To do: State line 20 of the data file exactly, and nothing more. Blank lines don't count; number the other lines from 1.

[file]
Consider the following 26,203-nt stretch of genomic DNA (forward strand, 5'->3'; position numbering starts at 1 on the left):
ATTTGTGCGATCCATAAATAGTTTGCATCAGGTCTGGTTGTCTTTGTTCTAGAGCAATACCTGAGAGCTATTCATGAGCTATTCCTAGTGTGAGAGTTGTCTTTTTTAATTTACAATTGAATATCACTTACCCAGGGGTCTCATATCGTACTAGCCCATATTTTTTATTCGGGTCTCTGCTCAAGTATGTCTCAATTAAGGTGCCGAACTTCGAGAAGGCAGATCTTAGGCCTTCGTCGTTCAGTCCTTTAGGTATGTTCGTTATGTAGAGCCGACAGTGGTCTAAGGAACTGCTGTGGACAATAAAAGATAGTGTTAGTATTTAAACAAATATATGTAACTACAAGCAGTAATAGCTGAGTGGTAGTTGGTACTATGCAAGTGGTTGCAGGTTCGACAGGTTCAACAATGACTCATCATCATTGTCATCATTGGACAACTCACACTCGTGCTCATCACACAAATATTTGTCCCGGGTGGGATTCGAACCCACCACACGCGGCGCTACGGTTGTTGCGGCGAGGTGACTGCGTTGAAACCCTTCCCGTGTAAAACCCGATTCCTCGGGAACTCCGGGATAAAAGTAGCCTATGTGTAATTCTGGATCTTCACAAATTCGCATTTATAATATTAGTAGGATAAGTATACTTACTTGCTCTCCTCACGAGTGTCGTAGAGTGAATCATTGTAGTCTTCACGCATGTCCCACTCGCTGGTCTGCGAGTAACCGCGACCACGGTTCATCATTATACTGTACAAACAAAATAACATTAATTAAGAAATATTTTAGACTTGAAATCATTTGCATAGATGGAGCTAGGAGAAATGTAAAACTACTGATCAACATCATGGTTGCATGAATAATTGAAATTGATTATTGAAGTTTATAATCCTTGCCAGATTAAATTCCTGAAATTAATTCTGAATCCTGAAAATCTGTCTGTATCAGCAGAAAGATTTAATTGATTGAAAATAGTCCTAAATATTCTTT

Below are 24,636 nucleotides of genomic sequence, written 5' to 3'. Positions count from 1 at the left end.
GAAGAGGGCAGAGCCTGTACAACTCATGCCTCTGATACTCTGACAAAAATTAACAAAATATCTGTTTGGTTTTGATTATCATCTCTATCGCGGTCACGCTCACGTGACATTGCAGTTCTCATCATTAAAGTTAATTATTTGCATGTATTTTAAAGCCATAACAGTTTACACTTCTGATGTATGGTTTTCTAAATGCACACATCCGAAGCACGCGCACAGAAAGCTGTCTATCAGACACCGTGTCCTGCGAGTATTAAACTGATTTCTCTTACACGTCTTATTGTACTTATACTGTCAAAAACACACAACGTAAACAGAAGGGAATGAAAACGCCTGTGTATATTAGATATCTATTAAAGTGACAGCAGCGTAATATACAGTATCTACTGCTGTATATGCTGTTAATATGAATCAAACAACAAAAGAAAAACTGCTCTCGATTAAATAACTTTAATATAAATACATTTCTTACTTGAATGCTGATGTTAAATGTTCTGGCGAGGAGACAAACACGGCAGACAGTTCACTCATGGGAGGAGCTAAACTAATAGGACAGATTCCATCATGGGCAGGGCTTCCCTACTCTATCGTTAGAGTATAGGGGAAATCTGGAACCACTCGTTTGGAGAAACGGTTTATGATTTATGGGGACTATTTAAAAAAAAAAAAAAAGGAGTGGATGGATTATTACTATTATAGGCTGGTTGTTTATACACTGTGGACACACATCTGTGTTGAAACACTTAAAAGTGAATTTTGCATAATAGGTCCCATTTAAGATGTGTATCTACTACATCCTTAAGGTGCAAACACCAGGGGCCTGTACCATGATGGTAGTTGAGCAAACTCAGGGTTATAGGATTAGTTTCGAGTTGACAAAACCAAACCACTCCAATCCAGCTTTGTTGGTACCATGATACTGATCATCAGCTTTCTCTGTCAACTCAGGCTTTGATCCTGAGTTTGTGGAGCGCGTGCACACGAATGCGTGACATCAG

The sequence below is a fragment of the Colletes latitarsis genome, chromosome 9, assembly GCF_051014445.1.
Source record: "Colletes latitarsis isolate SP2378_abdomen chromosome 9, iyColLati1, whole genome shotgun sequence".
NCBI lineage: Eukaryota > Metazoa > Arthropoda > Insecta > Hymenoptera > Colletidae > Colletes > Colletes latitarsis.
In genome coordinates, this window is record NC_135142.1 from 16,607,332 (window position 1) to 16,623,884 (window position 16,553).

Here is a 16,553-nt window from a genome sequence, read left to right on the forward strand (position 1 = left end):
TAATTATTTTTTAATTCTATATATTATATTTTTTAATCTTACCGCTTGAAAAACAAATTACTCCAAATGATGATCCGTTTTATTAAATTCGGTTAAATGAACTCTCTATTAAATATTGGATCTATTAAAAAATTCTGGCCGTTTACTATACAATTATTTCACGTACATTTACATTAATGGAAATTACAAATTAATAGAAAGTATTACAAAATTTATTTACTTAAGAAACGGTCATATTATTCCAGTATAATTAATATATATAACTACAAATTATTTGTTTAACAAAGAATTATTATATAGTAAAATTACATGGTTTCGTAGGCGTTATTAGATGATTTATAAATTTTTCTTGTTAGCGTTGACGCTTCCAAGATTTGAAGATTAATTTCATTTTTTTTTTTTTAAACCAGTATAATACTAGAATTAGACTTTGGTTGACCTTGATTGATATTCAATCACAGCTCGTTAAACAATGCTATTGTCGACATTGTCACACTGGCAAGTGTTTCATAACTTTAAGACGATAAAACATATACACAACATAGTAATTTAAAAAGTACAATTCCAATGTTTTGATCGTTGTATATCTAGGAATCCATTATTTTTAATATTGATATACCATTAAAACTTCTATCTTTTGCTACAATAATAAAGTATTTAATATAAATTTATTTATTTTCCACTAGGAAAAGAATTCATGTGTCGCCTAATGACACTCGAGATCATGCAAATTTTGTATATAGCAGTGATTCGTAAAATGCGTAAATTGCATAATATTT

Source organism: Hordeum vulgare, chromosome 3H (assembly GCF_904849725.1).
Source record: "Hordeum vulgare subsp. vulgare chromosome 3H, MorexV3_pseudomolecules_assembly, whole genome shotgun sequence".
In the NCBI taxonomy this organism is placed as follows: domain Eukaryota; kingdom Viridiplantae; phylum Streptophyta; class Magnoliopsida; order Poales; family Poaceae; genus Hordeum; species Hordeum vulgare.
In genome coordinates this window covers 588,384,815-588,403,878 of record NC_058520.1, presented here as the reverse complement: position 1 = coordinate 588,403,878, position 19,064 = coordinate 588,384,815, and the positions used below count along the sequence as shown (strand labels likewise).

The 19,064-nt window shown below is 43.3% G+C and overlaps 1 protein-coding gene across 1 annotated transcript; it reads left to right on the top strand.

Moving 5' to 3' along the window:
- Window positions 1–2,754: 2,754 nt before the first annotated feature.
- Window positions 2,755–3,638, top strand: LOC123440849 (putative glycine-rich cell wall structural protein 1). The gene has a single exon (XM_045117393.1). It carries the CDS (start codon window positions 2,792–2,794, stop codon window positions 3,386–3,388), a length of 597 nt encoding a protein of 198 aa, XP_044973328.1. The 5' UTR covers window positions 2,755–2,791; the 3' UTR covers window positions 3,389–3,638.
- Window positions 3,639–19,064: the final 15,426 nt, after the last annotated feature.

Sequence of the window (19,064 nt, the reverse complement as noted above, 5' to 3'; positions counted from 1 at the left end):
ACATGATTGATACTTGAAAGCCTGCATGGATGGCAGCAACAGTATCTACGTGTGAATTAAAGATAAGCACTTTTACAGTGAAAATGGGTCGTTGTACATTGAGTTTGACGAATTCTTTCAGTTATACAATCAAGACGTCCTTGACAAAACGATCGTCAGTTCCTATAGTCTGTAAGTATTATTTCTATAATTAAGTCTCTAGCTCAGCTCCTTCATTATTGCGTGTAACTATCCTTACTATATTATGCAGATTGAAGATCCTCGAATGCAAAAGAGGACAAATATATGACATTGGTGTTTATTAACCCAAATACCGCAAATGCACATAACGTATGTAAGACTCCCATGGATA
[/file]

Sequence of the window (19,064 nt, the reverse complement as noted above, 5' to 3'; positions counted from 1 at the left end):